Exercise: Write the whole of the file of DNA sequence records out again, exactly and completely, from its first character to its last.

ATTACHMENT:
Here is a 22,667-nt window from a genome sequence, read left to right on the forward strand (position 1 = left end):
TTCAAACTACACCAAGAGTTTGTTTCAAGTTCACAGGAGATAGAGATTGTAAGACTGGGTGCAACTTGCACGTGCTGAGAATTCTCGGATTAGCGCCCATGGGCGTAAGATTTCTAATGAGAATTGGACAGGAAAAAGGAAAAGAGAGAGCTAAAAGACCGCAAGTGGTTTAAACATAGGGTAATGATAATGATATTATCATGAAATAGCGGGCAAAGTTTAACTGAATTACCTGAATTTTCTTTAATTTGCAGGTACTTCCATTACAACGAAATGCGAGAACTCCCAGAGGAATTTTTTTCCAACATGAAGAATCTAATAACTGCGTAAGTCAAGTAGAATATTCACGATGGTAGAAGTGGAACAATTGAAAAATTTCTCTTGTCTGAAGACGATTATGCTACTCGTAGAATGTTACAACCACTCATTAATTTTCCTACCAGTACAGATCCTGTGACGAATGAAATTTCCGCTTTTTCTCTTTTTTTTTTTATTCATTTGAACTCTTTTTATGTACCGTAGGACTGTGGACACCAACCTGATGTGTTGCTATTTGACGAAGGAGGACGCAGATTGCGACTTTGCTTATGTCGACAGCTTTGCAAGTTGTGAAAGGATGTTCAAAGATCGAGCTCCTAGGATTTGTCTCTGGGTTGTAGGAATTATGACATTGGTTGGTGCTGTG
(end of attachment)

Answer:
Here is a 22,667-nt window from a genome sequence, read left to right on the forward strand (position 1 = left end):
TTCAAACTACACCAAGAGTTTGTTTCAAGTTCACAGGAGATAGAGATTGTAAGACTGGGTGCAACTTGCACGTGCTGAGAATTCTCGGATTAGCGCCCATGGGCGTAAGATTTCTAATGAGAATTGGACAGGAAAAAGGAAAAGAGAGAGCTAAAAGACCGCAAGTGGTTTAAACATAGGGTAATGATAATGATATTATCATGAAATAGCGGGCAAAGTTTAACTGAATTACCTGAATTTTCTTTAATTTGCAGGTACTTCCATTACAACGAAATGCGAGAACTCCCAGAGGAATTTTTTTCCAACATGAAGAATCTAATAACTGCGTAAGTCAAGTAGAATATTCACGATGGTAGAAGTGGAACAATTGAAAAATTTCTCTTGTCTGAAGACGATTATGCTACTCGTAGAATGTTACAACCACTCATTAATTTTCCTACCAGTACAGATCCTGTGACGAATGAAATTTCCGCTTTTTCTCTTTTTTTTTTTATTCATTTGAACTCTTTTTATGTACCGTAGGACTGTGGACACCAACCTGATGTGTTGCTATTTGACGAAGGAGGACGCAGATTGCGACTTTGCTTATGTCGACAGCTTTGCAAGTTGTGAAAGGATGTTCAAAGATCGAGCTCCTAGGATTTGTCTCTGGGTTGTAGGAATTATGACATTGGTTGGTGCTGTG